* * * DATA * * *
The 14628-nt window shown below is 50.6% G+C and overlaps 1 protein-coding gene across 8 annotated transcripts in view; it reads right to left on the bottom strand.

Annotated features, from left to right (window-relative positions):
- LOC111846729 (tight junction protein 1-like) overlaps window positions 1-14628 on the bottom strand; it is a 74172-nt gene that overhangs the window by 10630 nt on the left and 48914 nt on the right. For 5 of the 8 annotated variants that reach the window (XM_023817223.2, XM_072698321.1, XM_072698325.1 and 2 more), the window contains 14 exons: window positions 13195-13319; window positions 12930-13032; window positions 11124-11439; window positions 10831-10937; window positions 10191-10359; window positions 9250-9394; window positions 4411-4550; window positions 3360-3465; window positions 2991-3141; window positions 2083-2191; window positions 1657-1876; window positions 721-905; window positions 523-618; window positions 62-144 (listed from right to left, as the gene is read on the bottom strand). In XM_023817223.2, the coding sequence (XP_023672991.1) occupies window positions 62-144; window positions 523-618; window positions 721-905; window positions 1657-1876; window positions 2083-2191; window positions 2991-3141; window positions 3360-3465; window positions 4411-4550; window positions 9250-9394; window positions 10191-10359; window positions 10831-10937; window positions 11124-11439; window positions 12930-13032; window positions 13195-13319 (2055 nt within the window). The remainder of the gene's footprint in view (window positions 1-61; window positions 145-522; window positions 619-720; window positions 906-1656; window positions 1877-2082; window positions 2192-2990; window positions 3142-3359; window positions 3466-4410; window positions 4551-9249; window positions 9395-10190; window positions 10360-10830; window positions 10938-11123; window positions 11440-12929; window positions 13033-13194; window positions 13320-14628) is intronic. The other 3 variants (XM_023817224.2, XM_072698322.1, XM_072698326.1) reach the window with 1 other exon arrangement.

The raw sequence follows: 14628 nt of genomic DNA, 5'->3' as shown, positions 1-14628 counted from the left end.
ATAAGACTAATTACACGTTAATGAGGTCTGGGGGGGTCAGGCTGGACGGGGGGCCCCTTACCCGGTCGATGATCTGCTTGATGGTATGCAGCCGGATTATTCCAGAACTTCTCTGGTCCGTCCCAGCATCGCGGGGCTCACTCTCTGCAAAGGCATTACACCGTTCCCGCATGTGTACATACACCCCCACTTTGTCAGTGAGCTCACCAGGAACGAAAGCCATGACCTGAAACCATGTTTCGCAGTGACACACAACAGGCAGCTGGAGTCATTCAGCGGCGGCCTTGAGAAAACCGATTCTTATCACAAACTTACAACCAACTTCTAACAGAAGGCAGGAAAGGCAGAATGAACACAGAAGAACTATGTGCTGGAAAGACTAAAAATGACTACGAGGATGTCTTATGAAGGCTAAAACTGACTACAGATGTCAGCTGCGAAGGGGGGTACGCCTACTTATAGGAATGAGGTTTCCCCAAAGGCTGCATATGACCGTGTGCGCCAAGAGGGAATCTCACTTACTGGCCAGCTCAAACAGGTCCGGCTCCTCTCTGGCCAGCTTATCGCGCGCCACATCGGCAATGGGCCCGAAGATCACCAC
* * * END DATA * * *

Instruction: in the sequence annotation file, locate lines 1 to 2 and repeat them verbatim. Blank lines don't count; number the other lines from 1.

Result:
The 14628-nt window shown below is 50.6% G+C and overlaps 1 protein-coding gene across 8 annotated transcripts in view; it reads right to left on the bottom strand.

Annotated features, from left to right (window-relative positions):